Designer Lisa Marks went to Parsons School of Design for both her bachelor and master degrees. After graduating, she also taught in the same institution for several years. “As you can see, I am a very big Parsons fan!” she states. This creative woman claims she has always been an artist and designer. “I think it was the summer after the second grade when I attempted to write my first business plan to be a ceramicist,” she recounts. “I had to get my parents’ help to do the long multiplication, though!” she furthers. At the recently held Lexus Design Award 2019, Marks bested the other 1547 entries from 65 countries. Her Algorithmic Bra is the latest recipient of the coveted design award.

Established in 2013, the annual recognition by Lexus puts into practice its commitment to support and nurture the next generation of designers who share the brand’s belief in the power of design and innovation to shape and usher a better, brighter future. The prototypes from all of this year’s finalists make creative use of technology to design practical solutions that have the power to change and improve lives. These outstanding concepts feature a diverse range of innovative workmanship, novel materials, and never-before-seen applications. “Lexus strives to anticipate, innovate, captivate. We look for talents that share the same values,” says Yoshihiro Sawa, president of Lexus International.  “It is a platform to design for better tomorrow,” he furthers.

Out of the many entries, six designs emerged as finalists. The finalists then advanced to develop working prototypes of their ground-breaking designs with mentorship from world-class creators, such as Spanish designer Jaime Hayon, OMA partner Shohei Shigematsu, creative director Sebastian Wrong, and MIT lecturer Jessica Rosenkrantz. These prototypes were then debuted before the design world at the Lexus Design Event held during Milan Design Week, where the Grand Prix winner was crowned by four highly respected design leaders.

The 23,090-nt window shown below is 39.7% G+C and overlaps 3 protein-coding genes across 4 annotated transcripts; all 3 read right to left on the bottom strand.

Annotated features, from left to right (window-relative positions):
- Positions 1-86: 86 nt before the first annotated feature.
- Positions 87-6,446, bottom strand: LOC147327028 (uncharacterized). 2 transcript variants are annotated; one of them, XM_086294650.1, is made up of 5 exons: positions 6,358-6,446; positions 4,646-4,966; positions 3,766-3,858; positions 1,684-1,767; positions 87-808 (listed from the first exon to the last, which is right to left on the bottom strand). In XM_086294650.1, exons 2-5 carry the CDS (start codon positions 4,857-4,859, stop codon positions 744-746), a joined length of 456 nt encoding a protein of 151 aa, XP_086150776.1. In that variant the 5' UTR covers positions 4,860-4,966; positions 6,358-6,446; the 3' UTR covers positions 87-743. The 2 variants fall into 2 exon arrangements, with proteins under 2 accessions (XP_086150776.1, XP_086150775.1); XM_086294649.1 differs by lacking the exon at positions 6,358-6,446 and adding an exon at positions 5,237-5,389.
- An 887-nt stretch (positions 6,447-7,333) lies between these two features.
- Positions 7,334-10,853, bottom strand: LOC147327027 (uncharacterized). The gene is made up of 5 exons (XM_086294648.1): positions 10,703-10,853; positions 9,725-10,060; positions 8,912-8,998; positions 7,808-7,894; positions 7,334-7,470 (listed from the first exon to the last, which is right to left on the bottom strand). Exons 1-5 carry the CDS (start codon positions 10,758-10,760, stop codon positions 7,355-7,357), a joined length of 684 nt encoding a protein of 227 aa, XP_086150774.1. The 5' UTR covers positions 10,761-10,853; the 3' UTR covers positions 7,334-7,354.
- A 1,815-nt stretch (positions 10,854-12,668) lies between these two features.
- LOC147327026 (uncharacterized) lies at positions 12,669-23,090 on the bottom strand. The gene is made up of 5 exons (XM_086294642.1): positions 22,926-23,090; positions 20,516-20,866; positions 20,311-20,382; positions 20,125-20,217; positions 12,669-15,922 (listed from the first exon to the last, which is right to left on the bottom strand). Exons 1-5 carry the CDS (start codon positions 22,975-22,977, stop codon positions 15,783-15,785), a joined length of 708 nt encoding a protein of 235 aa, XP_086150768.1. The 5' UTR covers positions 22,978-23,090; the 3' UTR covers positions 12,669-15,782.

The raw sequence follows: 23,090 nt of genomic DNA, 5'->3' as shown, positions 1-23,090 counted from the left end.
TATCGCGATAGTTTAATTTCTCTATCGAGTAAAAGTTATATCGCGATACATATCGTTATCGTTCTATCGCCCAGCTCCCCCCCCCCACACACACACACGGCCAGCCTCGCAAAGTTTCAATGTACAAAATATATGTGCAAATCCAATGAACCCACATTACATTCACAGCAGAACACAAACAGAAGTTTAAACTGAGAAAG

The finalists include Rezzan Hasoglu from the United Kingdom, Jeffrey Dela Cruz from the Philippines, Dmitry Balashov from Russia, Shuzhan Yuan from China, and Ben Berwick of Prevalent from Australia. Meanwhile the judging panel include architect Sir David Adjaye, senior MOMA curator Paola Antonelli, head of Design Automattic, Inc. John Maeda, and Yoshihiro Sawa.   

On being the Grand Prix winner, Marks was just thankful for the recognition. “It is really unbelievable! I actually put my application in on the last day because I was convinced I did not stand a chance and then a friend and colleague encouraged me to go for it,” she says. “It has been a really amazing and humbling experience to be recognized by so many amazing people in the industry,” she furthers.

10 Questions with Lisa Marks

1. What made you decide to become a designer?

Making things has always been a part of who I am. Design helps me do that while being able to positively impact the world around me. Plus now I teach design so I get to pass that on. 

2. What is your design trademark? 

I love digital modeling and algorithmic design and I also love hand-crafted pieces. So I especialize in combining those things. 

3. How long have you been in the industry?